26 November, 2007



Yes, that was aircraft carrier U.S.S. Nimitz under the feet of your humble scribe, who was holding MEGEN (avatar of the online fundraising competition for Valour-IT: Voice-Activated Laptops for OUR Injured Troops) while Nimitz was tied up at her NAS North Island home. More specifically, it was about the furthest aft and port one can stand and still be on the flight deck proper (guessers who had been paying attention might have noticed this clue).

The original hope was to have a Nimitz press release go out during the fundraising competition, but that never materialized, and technical problems on the Navy end of things slowed down receipt of the pictures (the casual reader may appreciate this link instead).

However, I had a great time climbing all over the ship and introducing people to Valour-IT. They rolled out the red carpet for me, with the XO welcoming me aboard, a friendly PA Chief showing me around, and a "certain someone" accompanying the first part of the exercise. MEGEN and I visited the foc'sle, ceremonial quarterdeck, hanger deck, flight control, pri-fly, and the bridge, and walked around the entire island and the flight deck.

[More pictures* in "

First up, some more context for that teaser pic--morning on the San Diego Bay:

Something that I find interesting is that while the old acrylic board in Pri-Fly (kept stats on planes in the air) has long been replaced with a computer, they still have the the "Ouija Board" down in Flight Control. The Flight Control Officer (I believe) was very kind to offer to uncover it for a photo:

Next up was Pri-Fly. What was striking was Pri-Fly's spaciousness, compared to my previous experience with Midway. The following is only maybe 1/5th of the room:

I also wondered about how it operates, now. For example, on Midway, aviators for each type of plane on deck would line up along the windows in Pri-Fly with books about their aircraft, ready to assist the Air Boss with any question during flight ops. On Nimitz, the room is not arranged in a way that suggests that. Perhaps, like the acrylic board, computers have made it obsolete.

Something else of note were the touches of home. I was quite surprised to see the flower. Would've loved to know what it was about...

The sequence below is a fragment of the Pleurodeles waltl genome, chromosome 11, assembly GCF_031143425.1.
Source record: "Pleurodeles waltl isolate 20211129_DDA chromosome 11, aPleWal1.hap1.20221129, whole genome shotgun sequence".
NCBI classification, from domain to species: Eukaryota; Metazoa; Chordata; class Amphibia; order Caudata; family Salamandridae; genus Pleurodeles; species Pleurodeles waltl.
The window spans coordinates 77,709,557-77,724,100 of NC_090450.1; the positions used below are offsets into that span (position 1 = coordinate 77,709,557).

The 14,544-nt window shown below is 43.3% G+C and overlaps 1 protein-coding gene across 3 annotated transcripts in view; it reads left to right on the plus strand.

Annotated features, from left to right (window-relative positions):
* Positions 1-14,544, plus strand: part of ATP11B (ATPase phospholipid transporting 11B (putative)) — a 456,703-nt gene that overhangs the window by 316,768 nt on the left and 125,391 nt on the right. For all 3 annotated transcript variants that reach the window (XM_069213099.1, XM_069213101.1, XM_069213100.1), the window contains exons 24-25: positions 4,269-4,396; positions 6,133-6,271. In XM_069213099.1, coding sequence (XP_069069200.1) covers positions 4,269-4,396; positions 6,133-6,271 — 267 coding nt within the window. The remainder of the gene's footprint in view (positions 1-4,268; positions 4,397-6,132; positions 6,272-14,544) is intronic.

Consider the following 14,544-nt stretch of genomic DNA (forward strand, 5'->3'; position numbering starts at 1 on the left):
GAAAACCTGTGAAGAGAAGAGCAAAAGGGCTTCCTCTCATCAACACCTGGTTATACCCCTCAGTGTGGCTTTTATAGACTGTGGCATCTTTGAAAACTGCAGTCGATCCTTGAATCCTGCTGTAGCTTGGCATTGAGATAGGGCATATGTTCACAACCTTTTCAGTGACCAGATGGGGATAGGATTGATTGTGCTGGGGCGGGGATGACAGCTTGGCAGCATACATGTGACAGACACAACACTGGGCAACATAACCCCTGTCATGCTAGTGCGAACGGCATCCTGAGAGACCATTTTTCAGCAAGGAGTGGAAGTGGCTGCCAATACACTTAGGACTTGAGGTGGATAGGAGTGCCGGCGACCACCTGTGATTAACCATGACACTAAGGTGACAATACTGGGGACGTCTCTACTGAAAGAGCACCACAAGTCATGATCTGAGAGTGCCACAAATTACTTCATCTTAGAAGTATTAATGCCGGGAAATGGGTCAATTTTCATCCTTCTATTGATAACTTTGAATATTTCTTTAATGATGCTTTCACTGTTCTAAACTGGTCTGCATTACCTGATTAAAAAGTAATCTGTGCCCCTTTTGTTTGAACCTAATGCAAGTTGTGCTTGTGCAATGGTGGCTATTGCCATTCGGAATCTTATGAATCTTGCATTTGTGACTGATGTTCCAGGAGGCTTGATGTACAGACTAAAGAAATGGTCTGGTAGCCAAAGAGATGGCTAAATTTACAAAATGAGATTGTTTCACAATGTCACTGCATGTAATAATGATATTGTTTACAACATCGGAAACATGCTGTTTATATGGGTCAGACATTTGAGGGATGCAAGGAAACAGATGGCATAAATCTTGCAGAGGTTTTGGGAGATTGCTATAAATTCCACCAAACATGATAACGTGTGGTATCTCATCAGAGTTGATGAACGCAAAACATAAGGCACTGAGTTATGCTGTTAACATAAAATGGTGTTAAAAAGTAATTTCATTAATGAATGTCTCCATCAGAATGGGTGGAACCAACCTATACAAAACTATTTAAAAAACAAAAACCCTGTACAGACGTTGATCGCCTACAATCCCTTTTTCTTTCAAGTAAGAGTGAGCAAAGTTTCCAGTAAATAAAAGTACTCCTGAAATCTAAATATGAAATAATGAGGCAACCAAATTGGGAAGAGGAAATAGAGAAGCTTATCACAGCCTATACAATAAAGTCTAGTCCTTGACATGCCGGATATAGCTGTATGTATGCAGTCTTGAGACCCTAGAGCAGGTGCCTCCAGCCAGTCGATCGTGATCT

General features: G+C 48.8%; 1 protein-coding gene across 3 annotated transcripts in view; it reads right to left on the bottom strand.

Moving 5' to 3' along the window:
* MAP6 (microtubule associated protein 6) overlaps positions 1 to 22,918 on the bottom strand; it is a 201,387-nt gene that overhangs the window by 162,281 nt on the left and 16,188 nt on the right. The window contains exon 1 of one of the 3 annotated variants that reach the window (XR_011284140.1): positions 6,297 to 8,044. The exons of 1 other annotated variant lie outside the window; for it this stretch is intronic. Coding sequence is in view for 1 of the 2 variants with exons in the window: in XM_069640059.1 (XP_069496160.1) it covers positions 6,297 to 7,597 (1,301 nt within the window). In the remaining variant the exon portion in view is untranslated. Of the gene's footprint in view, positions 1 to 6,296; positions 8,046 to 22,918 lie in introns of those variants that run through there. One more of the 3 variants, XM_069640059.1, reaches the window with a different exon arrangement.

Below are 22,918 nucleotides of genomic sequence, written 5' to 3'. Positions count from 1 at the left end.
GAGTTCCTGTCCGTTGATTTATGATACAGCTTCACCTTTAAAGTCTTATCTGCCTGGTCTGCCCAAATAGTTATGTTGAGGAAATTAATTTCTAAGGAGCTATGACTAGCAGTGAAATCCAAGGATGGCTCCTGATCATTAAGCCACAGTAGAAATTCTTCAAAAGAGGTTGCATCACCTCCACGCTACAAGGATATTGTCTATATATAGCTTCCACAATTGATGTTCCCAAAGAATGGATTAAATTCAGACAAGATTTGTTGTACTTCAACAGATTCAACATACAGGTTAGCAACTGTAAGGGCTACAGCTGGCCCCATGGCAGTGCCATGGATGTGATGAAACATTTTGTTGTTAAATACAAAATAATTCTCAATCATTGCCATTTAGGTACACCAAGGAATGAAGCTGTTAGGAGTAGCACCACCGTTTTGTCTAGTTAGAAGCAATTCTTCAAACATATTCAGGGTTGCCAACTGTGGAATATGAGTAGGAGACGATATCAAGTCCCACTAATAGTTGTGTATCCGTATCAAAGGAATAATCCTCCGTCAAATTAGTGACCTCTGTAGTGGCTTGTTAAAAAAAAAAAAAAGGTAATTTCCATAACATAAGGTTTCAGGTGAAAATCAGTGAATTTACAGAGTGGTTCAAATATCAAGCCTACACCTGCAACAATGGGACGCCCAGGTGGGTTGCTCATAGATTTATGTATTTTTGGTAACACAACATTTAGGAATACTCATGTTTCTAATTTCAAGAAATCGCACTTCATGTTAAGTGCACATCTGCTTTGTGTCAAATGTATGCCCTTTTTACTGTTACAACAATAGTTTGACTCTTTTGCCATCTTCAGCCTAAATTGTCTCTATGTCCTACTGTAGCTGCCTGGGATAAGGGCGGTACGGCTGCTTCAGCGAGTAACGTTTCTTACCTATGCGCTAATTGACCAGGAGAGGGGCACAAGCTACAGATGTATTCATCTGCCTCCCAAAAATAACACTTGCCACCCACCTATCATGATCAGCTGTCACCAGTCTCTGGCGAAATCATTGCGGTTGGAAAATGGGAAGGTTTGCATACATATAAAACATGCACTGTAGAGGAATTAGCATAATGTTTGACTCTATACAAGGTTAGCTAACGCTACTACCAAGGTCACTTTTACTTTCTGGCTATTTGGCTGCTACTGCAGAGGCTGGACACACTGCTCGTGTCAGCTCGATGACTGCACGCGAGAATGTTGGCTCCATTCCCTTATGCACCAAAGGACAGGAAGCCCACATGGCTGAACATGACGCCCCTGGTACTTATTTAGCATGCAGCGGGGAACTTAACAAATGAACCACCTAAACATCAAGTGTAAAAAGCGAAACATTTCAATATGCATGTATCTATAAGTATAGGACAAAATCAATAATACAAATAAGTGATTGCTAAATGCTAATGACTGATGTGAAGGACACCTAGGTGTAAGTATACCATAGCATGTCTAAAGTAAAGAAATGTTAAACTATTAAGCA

My personal highlight was Vulture's Row. There were no aircraft on deck, and looking at the skyline, the knowledge that we were tied up in the bay was unavoidable. But I closed my eyes and drew on the sum of my meager knowledge from working a couple blocks from a military flight line, a friend's wonderful stories, and my experiences at air shows. It was just enough that I could open my eyes to almost see, hear and feel the planes landing on the empty deck below. I could've stayed up there forever; the Chief finally pulled me away by dangling the Pri-Fly visit in front of me.

Actually, that wasn't the true highlight. That happened right after the XO greeted us, as we strolled across the Flight Deck. Mention was made of me enjoying the visit since I'd not been on an active carrier before. I heartily agreed and added in a light tone, "Now all I have to do is get myself on one of these underway during flight ops and I can die happy."

Somebody took me seriously on that, apparently. In shock, I promptly lost situational awareness, stuck my heel in a tie-down divot, and nearly sprained my ankle. Nothing is guaranteed, but stay tuned. The suspense is making me nuts, but if I tragically die in the near future, hopefully you'll be able to safely say I did it happy... ;)

To top it off, I had the privilege of watching the final moments of U.S.S. Reagan pulling in as I walked along the pier after leaving Nimitz.

My deepest gratitude to all who made the visit possible. "Deepest gratitude" doesn't really cover it; they were all extremely generous and kind as they indulged the crazy girl with the golden laptop. It was a wonderful morning.

UPDATE: A couple years ago I was thrilled by a visit to the Midway Museum--my first time on a U.S. Navy ship. I've since had several enjoyable visits there. But I have always felt a twinge of melancholy about her. I wrote about that first day on Midway:

It all just seemed so sterile now, so lifeless...there was no hum of engines or any of the other sounds Lex has described on his blog. There was no life. Just an Old Girl at rest, which I suppose is as it should be. Still, as interesting as it all was, I felt like I was seeing a ghost. And that made me rather wistful.

My instincts were confirmed when I visited Nimitz. Even though the flight deck was largely quiet, the rest of the ship hummed with noisy human and mechanical activity. Instead of being a ghostly museum, the ship vibrated with its own special sense of life and history. Obviously related to her elder sister, but a very different beast.

Now, to find out what she's like underway...